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Is civil war brewing for British Airways pilots and union BALPA?

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When British Airways and pilot union BALPA announced an agreement to keep compulsory redundancies to a minimum, it made BALPA look like the grown up in the room.

Whilst Unite was posturing over cabin crew redundancies and refusing to negotiate, BALPA had apparently acheived something useful. Unite’s Len McCluskey ended up publicly begging Alex Cruz to give his members the same deal.

Pilots are unhappy with BALPAs deal with British Airways

And yet …..there are now rumours of internal strife between British Airways pilots and BALPA over what was agreed.

As we explained in this article, the BALPA deal involved a package of pay cuts, unpaid leave and contributions to fund a long term group of furloughed pilots. The overall impact was to reduce the number of compulsory redundancies from over 1,250 to a target of just over 200. In reality, the number of compulsory redundancies was higher – 250 – due to fewer requests than expected for voluntary severence.

Although the deal is done, the repercussions will rumble on for much longer.

Why are some pilots unhappy with the BALPA deal?

The problems appear to stem from two areas.

Firstly, there are allegations – which for legal reasons I must stress remain just that – that certain BALPA representatives shared information with British Airways. If true, this could mean that BALPA did not necessarily achieve the optimum deal possible. It is probably best that I leave this aspect of the story at that.

The second problem is more fundamental.

New recruits have accused BALPA of operating as an ‘old boys network’, primarily concerned with the welfare of long serving British Airways pilots. The remainder feel that they have been thrown under the bus.

How are the British Airways pilot fleets structured?

It is well known that British Airways cabin crew had two fleets – the low paid ‘Mixed Fleet’ hired in the last decade, and the legacy crew hired before that. ‘Mixed Fleet’ salaries start at around £16,000 before allowances, whilst legacy crew earn, at the very top end, up to £80,000 all-in.

British Airways pilots also operate on, broadly speaking, two sets of contractual terms.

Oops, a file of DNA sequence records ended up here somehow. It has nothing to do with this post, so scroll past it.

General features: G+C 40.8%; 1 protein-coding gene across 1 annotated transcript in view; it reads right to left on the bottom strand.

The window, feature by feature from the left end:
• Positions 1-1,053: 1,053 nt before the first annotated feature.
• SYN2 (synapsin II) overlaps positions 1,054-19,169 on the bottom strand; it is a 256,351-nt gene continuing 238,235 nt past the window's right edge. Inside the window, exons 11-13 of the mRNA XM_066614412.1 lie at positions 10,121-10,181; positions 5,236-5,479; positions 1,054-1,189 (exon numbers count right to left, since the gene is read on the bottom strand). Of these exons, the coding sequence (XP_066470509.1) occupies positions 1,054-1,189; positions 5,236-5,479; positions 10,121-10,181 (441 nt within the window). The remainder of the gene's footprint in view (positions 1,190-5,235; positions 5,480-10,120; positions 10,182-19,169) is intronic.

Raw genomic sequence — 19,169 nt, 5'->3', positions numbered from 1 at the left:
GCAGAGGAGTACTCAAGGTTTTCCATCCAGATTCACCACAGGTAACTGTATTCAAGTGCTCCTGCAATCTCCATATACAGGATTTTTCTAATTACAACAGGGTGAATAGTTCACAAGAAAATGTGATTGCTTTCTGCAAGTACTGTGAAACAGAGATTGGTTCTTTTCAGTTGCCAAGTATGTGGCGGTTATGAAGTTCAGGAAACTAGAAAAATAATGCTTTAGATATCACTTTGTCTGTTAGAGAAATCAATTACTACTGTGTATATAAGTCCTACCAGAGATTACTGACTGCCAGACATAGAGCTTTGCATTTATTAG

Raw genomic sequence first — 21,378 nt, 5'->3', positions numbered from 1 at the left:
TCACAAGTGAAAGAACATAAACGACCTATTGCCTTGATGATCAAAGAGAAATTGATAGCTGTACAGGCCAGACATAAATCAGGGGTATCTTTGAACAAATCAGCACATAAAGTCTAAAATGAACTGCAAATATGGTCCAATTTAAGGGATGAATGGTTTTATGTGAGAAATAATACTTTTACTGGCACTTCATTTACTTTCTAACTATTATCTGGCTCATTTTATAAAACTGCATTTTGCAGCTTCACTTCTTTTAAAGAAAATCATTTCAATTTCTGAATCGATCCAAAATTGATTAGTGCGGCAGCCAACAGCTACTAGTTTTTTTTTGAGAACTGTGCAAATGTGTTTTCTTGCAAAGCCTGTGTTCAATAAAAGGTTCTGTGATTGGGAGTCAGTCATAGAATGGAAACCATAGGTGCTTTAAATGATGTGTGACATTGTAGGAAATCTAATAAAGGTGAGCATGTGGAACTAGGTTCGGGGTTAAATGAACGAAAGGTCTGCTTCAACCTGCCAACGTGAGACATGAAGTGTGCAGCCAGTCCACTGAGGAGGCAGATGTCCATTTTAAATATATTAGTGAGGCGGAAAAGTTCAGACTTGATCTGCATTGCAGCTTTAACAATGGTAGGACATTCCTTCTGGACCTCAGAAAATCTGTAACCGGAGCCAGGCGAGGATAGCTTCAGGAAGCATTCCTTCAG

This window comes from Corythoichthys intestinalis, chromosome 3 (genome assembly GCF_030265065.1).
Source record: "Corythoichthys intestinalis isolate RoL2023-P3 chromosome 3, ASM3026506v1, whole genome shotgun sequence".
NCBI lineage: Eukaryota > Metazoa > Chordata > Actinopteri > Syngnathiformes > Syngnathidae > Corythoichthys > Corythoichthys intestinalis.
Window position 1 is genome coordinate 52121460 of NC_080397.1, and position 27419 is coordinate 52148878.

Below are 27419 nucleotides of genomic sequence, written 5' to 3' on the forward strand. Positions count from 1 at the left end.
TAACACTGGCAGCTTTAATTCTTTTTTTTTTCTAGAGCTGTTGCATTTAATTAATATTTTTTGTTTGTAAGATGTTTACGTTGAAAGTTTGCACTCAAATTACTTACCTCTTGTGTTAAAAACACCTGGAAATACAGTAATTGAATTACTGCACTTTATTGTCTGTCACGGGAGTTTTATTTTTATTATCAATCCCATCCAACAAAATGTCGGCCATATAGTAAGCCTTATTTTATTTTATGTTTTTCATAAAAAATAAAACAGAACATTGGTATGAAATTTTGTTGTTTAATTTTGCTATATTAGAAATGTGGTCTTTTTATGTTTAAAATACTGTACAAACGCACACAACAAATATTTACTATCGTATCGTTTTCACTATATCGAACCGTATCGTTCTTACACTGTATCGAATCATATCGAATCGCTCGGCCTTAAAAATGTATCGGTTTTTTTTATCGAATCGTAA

When BA bought bmi British Midland, there was concern that it would be used to set up a low cost short haul carrier similar to Iberia Express. This would have had separate pilots and crew on poorer contracts than mainline staff.

To avoid this, BALPA agreed that all pilots hired from 2012 would be hired on new inferior terms.

Why do the new BA pilots feel unfairly treated?

BA pilots hired before 2012 are on a 24 year pay scale. From the day you joined, it would take 24 years to reach the maximum possible salary.

This changed in 2012. New entrants have to work for 34 years to achieve maximum pay.

There was some justification for this. The retirement age for pilots was lifted from 55 years to 65 years, so moving from a 24 year to a 34 year pay scale made sense.

The real winners, however, were the existing pilots. These staff were expected to hit peak earnings at around 50-55, just before enforced retirement. When the retirement age was pushed out to 65, they could look forward to an extra decade earning the maximum possible salary. This caused issues further down the chain, because with more pilots earning the maximum possible pay it left less money for the remainder.

Another issue has been the way pay rises have been applied. Pilot pay settlements have led to fixed percentage rises for both sets of contracts. This exacerbates the difference, since a 5% rise leads to a far greater increase in take home pay for someone earning many multiples of what a new entrant earns. The compounding effect of these increases over the years means that the gap between pilots on the two different contracts increases sharply over time.

New pilots have been given the short straw